You may as well be interested in reading Are threads implemented as processes on Linux?


1) Remember that "Linux" these days stands mostly for the whole OS, while in fact it only is the kernel itself.

  • Remember that the word “Linux” is confusing, it is a kernel, but sometimes refers to the whole system, and some times to the whole system minus Linux. see WSL for an example. – ctrl-alt-delor Jan 1 at 16:28
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Linux threads are implemented as a separate process but sharing the same address space as other threads. By default they are hidden in the ps command, but can be seen with the -L flag.

For example:

% ps -fp 2642
UID        PID  PPID  C STIME TTY          TIME CMD
polkitd   2642     1  0 Dec09 ?        00:00:48 /usr/lib/polkit-1/polkitd --no-d

% ps -fLp 2642
UID        PID  PPID   LWP  C NLWP STIME TTY          TIME CMD
polkitd   2642     1  2642  0    7 Dec09 ?        00:00:18 /usr/lib/polkit-1/pol
polkitd   2642     1  2680  0    7 Dec09 ?        00:00:00 /usr/lib/polkit-1/pol
polkitd   2642     1  2683  0    7 Dec09 ?        00:00:30 /usr/lib/polkit-1/pol
polkitd   2642     1  2685  0    7 Dec09 ?        00:00:00 /usr/lib/polkit-1/pol
polkitd   2642     1  2687  0    7 Dec09 ?        00:00:00 /usr/lib/polkit-1/pol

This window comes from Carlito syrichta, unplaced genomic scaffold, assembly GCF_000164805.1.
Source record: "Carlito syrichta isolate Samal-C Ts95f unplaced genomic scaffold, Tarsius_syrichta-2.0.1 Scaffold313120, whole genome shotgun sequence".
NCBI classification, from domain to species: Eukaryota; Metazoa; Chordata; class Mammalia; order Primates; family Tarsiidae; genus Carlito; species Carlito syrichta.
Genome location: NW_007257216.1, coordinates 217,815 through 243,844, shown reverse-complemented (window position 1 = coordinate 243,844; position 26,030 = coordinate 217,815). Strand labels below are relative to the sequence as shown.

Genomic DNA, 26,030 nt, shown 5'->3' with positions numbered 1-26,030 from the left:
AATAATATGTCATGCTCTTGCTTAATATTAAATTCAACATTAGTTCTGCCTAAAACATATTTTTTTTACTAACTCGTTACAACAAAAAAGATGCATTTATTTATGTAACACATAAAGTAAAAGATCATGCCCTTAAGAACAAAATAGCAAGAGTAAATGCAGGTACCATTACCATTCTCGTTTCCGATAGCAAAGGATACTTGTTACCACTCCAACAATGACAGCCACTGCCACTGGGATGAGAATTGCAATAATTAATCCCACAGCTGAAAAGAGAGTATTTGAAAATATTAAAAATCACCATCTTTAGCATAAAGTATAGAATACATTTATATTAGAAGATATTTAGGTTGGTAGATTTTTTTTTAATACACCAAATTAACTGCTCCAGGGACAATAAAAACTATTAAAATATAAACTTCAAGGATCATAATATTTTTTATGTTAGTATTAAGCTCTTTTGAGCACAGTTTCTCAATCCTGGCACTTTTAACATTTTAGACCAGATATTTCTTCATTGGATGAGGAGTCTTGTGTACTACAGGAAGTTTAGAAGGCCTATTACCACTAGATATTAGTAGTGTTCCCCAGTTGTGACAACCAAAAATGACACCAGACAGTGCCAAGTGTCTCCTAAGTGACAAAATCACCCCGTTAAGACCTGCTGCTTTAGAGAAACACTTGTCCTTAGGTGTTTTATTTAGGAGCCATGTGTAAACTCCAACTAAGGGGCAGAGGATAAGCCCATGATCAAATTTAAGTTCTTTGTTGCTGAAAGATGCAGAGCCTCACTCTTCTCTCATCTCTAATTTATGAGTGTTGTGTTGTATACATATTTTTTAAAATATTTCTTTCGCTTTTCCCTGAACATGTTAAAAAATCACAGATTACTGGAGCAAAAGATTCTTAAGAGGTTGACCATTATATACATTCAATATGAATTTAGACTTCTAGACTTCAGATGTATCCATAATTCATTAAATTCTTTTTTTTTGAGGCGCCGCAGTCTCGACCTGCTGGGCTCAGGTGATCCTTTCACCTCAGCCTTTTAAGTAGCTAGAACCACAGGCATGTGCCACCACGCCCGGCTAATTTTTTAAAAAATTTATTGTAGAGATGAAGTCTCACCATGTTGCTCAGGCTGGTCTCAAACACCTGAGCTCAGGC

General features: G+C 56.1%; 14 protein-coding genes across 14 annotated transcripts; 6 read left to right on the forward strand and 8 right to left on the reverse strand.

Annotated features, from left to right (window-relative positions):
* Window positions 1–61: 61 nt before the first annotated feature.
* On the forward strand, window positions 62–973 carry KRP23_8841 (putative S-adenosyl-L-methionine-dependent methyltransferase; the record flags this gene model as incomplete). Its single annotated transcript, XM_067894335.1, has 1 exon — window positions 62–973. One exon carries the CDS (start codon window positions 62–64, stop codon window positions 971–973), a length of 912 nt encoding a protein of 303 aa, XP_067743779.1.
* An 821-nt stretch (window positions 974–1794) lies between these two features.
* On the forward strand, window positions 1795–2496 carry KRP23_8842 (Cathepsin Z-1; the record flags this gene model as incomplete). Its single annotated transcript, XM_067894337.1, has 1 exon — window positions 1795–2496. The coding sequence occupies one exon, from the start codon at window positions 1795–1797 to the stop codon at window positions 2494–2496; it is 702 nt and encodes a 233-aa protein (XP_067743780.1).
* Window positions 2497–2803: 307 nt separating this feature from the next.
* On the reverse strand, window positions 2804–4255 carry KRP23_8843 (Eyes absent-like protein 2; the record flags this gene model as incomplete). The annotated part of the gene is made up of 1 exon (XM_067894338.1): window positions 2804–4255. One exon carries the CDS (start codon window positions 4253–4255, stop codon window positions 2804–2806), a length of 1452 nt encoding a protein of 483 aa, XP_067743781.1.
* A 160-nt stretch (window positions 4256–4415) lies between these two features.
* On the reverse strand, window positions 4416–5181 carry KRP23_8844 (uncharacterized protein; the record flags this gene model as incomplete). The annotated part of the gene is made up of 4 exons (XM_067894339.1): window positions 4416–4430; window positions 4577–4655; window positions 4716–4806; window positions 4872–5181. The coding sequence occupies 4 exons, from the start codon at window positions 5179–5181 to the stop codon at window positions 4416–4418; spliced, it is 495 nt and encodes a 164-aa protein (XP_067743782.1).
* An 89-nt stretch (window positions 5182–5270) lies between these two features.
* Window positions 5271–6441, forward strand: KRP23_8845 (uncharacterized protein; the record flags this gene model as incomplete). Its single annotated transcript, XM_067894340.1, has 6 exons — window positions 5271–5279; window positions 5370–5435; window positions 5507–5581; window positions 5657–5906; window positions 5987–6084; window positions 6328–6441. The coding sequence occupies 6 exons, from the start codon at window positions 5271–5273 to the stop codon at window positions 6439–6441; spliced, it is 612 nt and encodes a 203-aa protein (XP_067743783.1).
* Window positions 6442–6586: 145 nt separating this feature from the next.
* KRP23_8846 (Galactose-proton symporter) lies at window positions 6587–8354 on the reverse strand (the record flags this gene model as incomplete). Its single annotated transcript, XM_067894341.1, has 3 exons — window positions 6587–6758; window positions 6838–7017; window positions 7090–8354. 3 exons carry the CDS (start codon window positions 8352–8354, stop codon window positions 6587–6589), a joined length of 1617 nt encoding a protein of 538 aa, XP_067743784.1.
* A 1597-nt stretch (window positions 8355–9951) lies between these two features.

polkitd   2642     1  2688  0    7 Dec09 ?        00:00:00 /usr/lib/polkit-1/pol
polkitd   2642     1  2692  0    7 Dec09 ?        00:00:00 /usr/lib/polkit-1/pol

We can see that polkitd really consists of 7 threads. They all have the same process ID, but different thread IDs (LWP) but show up as different processes in the ps listing, because they are different processes in the kernel.

This can have impact, e.g. on ulimit constraints. A common issue on RedHat and derivatives is that the default PAM configuration limits your processes

% cat /etc/security/limits.d/20-nproc.conf 
# Default limit for number of user's processes to prevent
# accidental fork bombs.
# See rhbz #432903 for reasoning.

*          soft    nproc     4096
root       soft    nproc     unlimited

On heavy java web apps the number of processes can exceed this and cause application failures.

  • The question is not about how ps massages information for user consumption. It is about what the kernel deals in. None of this answers the actual question of whether the book explanation is correct. – JdeBP Dec 30 '18 at 22:51
  • There are potentially three questions in the post; "Does Linux not distinguish between processes and threads?", "So is the following from Operating System Concepts correct?", "what does it mean?". I answered the first question, and used ps to show it, and pointed out a consequence. – Stephen Harris Dec 30 '18 at 23:38
  • I thought they don't have to share the memory space, just sharing the same tgid and namespace. Correct me if I'm wrong. – 炸鱼薯条德里克 Dec 31 '18 at 2:26
  • @炸鱼薯条德里克 They don't have to share anything. clone(2) has a lot of options. CLONE_VM allows parent and child to run in the same memory space. POSIX threads (pthreads(7)) says threads share same global memory space, but their own stack. – Stephen Harris Dec 31 '18 at 2:35
  • Yeah, I know, I'm just talking about Linux, not POSIX. But I vaguely remember that threads in one process can't stay in different cgroups, or different pid_namespace – 炸鱼薯条德里克 Dec 31 '18 at 2:41